With the 420 now on the market, production of the S-type dived to 1008 in 1967 and 909 in 1968, the year British Leyland was formed. With the XJ4 about to be launched as the Jaguar XJ6 on 26 September 1968, the S-type became redundant and ceased production the preceding August after 24,933 examples. What was encouraging for Jaguar was that 15065 of these were of the more expensive 3.8-litre variety, some 60.42%, which indicated that the future lay in more upmarket cars. Of course the S-type soubriquet was revived in 1998 by the now Ford owned Jaguar Cars to not altogether great success, it must be said, but that is another story.
Is the Editor of the Parkers website and price guide, formerly editor of Classic Car Weekly, and launch editor/creator of Modern Classics magazine. Has contributed to various motoring titles including Octane, Practical Classics, Evo, Honest John, CAR magazine, Autocar, Pistonheads, Diesel Car, Practical Performance Car, Performance French Car, Car Mechanics, Jaguar World Monthly, MG Enthusiast, Modern MINI, Practical Classics, Fifth Gear Website, Radio 4, and the the Motoring Independent...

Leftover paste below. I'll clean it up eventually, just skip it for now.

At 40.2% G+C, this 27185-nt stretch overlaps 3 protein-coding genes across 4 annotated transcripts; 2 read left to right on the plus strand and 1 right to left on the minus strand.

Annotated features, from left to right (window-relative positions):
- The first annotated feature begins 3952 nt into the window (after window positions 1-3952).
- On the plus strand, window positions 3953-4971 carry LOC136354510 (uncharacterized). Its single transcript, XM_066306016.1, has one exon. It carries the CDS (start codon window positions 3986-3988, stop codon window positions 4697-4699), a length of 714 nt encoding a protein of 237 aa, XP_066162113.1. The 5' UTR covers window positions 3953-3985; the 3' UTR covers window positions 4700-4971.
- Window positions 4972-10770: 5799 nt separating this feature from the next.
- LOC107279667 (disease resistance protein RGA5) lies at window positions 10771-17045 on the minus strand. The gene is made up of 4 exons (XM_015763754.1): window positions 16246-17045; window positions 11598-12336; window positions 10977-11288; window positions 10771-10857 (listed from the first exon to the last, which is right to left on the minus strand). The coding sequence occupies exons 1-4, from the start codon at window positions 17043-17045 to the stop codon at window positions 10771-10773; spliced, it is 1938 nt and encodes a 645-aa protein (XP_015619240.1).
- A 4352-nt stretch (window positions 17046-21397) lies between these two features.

Likes 'conditionally challenged' motors and taking them on unfeasible adventures all across Europe.